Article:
“Deploying Justice: Strategic Accountability for Wartime Sexual Violence.” With Meredith Loken and Milli Lake. International Studies Quarterly 62(4): 751-764, 2018.
Why do governments and militaries publicly condemn and prosecute particular forms of abuse? This article explores the Sri Lankan government's decision to promote limited legal accountability for state-perpetrated rape committed in a country otherwise renowned for widespread impunity. We argue that rather than representing a turn against impunity, the symbolic stance against conflict-related sexual violence in a small number of high-profile cases served an explicitly politico-military agenda. The state deployed legal accountability in specific cases to garner political legitimacy among key domestic audiences. The Sri Lankan government drew on the symbolism of female victimhood to mobilize support at a time when support for military counterinsurgency was waning. We show that governments can uniquely instrumentalize sexual violence cases to establish moral authority and territorial legitimacy. Through an examination of the domestic legal response to state-perpetrated human rights abuses, we illustrate the many ways in which women's bodies—and the law—can be mobilized in war to serve military ends.
“Ethics Abroad: Fieldwork in Fragile and Violent Contexts.” With Milli Lake. PS: Political Science & Politics (2018) 51(3): 607-614, 2018
As the volume of field-based research on fragile or violent contexts increases, it is hard to ignore the fact that such settings pose challenges that are not present elsewhere. Access to new political spaces in which to answer pressing social science questions, the availability of cheap labor, the ease of access to powerful figures, and the excitement of “the field” attract social scientists to these settings. However, they often constitute permissive environments in which researchers can engage in conduct that would be considered deeply problematic at home. Based on extended research in sub-Saharan Africa and South Asia and interviews with social science researchers, this paper explores and critically assesses research practices employed by foreign academics in these contexts.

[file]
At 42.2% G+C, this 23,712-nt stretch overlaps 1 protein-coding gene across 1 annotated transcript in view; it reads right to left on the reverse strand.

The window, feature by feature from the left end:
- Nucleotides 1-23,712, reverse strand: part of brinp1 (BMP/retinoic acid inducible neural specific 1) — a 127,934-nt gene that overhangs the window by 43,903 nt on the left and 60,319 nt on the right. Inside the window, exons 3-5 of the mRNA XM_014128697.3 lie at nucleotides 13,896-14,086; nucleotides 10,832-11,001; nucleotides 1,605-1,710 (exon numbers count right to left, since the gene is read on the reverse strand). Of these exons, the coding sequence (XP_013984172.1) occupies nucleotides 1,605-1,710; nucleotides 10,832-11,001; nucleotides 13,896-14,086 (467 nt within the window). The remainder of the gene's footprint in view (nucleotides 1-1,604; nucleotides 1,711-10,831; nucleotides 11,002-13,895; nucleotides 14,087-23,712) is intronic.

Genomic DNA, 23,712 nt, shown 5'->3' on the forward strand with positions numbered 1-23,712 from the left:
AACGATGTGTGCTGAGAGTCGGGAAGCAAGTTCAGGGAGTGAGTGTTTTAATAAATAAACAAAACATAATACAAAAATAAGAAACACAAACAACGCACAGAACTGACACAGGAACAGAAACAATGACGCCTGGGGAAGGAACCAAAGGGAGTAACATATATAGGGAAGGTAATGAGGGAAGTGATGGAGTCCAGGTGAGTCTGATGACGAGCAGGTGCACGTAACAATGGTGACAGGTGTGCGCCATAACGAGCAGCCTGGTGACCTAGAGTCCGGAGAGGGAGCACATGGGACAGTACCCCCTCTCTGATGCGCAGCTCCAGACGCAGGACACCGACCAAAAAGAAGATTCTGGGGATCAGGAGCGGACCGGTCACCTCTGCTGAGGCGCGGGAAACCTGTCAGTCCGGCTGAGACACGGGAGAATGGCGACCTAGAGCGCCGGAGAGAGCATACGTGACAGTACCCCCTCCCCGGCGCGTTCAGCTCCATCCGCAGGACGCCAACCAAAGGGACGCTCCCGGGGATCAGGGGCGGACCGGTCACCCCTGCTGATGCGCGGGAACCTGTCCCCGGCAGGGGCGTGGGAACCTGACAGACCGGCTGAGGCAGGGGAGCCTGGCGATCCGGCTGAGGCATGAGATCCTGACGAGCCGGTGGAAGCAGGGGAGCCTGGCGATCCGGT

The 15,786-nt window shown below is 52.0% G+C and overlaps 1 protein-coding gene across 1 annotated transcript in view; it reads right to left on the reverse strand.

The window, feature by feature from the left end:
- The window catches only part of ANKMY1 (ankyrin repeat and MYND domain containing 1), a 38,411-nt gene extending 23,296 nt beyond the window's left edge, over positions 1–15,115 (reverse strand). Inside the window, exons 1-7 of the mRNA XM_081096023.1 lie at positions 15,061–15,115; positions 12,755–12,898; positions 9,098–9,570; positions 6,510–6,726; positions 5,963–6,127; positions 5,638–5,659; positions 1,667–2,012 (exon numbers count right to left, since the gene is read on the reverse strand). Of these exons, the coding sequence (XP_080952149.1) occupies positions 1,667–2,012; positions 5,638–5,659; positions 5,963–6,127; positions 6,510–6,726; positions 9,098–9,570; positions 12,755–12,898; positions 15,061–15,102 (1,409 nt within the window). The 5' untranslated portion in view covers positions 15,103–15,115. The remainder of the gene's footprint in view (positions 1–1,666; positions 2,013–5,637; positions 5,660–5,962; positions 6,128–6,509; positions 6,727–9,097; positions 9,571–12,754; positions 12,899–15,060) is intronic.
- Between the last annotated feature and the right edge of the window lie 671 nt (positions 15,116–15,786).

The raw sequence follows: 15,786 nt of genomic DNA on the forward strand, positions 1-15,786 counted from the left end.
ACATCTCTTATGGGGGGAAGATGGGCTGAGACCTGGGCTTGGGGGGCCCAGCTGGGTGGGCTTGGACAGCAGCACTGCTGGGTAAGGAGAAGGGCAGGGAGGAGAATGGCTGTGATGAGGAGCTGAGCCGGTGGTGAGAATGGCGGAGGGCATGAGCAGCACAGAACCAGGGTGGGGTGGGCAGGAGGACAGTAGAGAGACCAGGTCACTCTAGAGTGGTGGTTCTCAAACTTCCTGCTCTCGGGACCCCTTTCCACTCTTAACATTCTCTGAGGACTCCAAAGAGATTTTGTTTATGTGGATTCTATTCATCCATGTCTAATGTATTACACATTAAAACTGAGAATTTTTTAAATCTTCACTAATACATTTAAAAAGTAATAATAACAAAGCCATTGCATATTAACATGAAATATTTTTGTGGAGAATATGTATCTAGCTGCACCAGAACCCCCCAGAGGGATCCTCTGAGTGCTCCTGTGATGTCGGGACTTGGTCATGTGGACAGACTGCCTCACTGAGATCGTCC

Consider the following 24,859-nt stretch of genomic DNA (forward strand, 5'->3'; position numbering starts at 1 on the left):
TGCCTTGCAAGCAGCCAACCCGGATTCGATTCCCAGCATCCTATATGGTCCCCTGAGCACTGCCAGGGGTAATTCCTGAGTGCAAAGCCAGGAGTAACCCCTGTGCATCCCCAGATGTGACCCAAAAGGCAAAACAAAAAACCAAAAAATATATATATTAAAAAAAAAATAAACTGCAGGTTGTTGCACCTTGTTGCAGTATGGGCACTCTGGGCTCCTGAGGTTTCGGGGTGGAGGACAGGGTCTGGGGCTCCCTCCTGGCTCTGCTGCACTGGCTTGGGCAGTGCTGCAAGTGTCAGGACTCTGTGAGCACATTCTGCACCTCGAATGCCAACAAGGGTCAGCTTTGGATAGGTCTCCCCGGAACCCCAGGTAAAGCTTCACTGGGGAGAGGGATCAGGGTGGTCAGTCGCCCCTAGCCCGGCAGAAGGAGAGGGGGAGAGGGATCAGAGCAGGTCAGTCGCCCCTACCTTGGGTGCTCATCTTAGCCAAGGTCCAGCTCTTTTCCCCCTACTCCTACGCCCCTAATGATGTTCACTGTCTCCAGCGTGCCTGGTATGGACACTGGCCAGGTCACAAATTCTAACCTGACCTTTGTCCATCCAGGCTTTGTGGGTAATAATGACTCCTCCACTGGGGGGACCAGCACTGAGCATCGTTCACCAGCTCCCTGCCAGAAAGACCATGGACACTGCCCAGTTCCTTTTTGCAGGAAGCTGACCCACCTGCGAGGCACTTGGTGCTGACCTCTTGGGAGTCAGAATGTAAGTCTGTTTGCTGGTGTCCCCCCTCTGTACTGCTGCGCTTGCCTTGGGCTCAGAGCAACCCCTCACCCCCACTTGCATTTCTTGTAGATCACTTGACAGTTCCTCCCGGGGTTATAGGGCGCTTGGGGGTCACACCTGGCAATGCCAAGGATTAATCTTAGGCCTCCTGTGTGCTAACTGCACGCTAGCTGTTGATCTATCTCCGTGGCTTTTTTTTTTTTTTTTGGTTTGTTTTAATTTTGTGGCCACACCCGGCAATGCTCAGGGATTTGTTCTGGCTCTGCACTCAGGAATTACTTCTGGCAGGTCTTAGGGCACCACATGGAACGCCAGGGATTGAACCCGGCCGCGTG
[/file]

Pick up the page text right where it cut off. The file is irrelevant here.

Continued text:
"Managing Expectations: International Criminal Trials and the Prospects for Deterrence of Mass Atrocity." International Journal of Transitional Justice (2013) 7 (3): 434-454
Despite high hopes that the proliferation of accountability mechanisms represents progress toward the maintenance of international peace and security, claims about the ability of international criminal prosecutions to prevent future atrocities remain largely unexamined. Criminal deterrence depends on the certainty and severity of punishment, and the absence of "overwhelming incentives" to offend. In this article, I survey social science findings about the logic of mass atrocity commission and conclude that international prosecutions are too infrequent and the punishments too mild to affect the decision calculus of perpetrators who use violence against civilians for tactical advantage.